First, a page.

You probably think that getting a voice actor means you just hire one and hand them the script. However, the job is not over yet – you still need to get the most out of your voice artist. To do so, you need to learn how to communicate with your voice actor.
Why Do I Need to Communicate with a Voice Actor?
When it comes to hiring a voice actor, you will likely want good and quick results. However, you may find yourself upset at a talented voice actor. Even after several revisions, you might be wondering why you are not getting the results that you want.
There is only so much a voice actor can do with little instructions or a vague description. Communication is key to getting the perfect delivery from your voice actor. Here are some tips to help you efficiently communicate with your voice actor.
Learn the Lingo
An effective way to help your voice actor understand what you want is by learning the lingo. Plus, picking up a few voice acting terms can help you learn more about voice acting, helping you explain future scripts better.
Here are some common voice acting terms and what they mean. There are many more voice acting words that you can learn, but these ones below are useful ones to know. These can help you instruct your voice actor accordingly.
- Ad lib: Unplanned spoken alteration or addition to a finished script.
- Ambience: Sound effects that are played behind the voice-over, typically to create a “setting” like a grocery store or hospital.
- Articulation/Articulate: Enunciating clearly.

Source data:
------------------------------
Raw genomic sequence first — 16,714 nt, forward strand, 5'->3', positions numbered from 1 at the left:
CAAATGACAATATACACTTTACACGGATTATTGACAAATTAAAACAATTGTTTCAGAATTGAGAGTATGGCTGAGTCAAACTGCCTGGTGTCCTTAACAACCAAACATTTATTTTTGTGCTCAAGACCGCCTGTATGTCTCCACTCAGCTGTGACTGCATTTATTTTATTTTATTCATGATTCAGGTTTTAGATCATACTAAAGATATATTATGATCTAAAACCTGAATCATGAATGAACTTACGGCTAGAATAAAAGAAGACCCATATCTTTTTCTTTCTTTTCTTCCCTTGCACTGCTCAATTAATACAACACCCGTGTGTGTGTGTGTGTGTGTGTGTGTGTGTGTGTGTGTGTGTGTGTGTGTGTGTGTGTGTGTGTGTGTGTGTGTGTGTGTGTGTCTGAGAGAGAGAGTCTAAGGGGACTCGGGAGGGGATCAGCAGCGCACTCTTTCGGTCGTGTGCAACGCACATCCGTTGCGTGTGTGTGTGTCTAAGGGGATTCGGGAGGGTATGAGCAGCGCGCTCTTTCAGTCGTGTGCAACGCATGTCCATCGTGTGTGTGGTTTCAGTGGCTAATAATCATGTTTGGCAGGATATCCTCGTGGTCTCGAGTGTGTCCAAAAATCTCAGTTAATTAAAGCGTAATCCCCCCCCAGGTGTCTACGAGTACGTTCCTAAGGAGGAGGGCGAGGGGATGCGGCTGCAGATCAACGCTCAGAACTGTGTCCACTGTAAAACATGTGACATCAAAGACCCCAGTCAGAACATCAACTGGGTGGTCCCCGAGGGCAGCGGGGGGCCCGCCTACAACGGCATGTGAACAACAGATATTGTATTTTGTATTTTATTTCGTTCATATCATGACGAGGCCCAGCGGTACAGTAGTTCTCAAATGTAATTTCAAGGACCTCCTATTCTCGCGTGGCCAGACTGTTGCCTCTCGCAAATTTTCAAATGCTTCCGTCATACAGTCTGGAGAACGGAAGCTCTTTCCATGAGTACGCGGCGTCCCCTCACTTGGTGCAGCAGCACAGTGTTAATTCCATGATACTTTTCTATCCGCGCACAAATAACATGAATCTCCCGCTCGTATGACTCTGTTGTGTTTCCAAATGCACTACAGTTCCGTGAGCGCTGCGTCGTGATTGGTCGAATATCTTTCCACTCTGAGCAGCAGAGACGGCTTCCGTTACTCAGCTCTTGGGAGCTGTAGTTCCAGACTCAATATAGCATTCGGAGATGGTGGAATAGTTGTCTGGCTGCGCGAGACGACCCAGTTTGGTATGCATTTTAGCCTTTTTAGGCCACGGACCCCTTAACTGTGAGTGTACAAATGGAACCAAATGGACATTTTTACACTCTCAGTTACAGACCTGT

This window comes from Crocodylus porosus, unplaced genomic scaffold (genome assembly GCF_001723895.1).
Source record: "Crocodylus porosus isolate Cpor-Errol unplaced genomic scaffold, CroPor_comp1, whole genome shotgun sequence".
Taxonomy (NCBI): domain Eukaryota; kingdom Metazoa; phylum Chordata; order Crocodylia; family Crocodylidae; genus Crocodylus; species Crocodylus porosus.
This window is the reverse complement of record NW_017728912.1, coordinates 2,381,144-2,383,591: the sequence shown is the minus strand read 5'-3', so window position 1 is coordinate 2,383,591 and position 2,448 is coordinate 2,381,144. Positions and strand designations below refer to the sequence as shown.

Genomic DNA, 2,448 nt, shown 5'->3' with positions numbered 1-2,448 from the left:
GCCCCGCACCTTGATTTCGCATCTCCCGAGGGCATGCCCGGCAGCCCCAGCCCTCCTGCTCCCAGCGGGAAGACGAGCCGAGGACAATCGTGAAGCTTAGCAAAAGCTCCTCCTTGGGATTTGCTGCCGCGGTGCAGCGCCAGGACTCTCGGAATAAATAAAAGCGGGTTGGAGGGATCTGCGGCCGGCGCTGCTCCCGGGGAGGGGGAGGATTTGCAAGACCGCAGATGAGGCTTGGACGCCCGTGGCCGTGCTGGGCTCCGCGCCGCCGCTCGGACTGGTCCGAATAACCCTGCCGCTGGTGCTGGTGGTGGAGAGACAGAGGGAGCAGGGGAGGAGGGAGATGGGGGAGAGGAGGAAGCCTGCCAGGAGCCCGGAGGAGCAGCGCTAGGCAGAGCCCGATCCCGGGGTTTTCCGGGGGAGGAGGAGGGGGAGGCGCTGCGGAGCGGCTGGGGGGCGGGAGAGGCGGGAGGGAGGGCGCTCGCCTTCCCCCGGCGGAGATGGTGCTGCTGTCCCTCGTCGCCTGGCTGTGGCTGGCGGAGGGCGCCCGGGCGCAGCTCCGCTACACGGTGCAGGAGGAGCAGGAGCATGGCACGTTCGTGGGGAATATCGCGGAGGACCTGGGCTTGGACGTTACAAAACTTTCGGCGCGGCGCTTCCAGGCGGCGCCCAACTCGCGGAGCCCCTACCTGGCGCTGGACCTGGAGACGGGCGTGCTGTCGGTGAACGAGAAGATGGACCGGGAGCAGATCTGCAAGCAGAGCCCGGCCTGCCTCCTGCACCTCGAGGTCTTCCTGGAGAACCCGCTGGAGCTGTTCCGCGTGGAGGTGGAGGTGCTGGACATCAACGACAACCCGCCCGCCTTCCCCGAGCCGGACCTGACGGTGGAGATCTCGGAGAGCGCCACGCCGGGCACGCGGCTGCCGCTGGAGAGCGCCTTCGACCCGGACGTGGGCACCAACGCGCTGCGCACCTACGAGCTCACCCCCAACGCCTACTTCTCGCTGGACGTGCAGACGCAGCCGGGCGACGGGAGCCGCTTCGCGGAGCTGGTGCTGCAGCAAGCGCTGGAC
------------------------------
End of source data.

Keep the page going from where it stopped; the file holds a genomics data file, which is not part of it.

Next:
- Butt-cut: Sound files that are tightly placed together, especially for a voice-over demo.
- Cadence: How the breaks are put between words.
- Color: Adding “texture and shading” to words to add depth. Typically, they are subtle nuances, like a change in tone or enunciation.
- Dead Air: Pauses in voice-overs that are too long.
- Drop Off: A weak ending at a phrase or word (not ending “strong”).
- False Start: When the voice actor makes a mistake in the first 1-2 lines of the script.
- Hook: In voice acting, it refers to using a high note for the first word then dipping down immediately. This is used to grab the listener’s attention.
- Milking: Similar to the term, “milk it.” Refers to stretching out words to add more emphasis.
- Mouth Noise: Pops and clicks that microphones can pick up, typically comes from a dry mouth.
- Over-the-top: Asking the voice actor to “overact” to add more excitement and emotion.
- Pace: Refers to the speed of the voice actor reading a copy.
- Paper Noise: The sound the mic picks up when a person moves their script. The script must be left on the mic stand, not moving.
- Pitch: Refers to the vocal level of the person speaking.
- Punch: Intensely reading a line or word.
- Shave: Asking the actor to pare down the read, usually making it shorter.
- Tempo: The speed of the actor’s delivery of the copy.
Read Out Your Script
Before you hand off a script to the voice actor, you need to read your script first. Reading your script for timings by yourself first can help you learn how long it is. This will help you decide if the script is the right “length” for the audio that you need.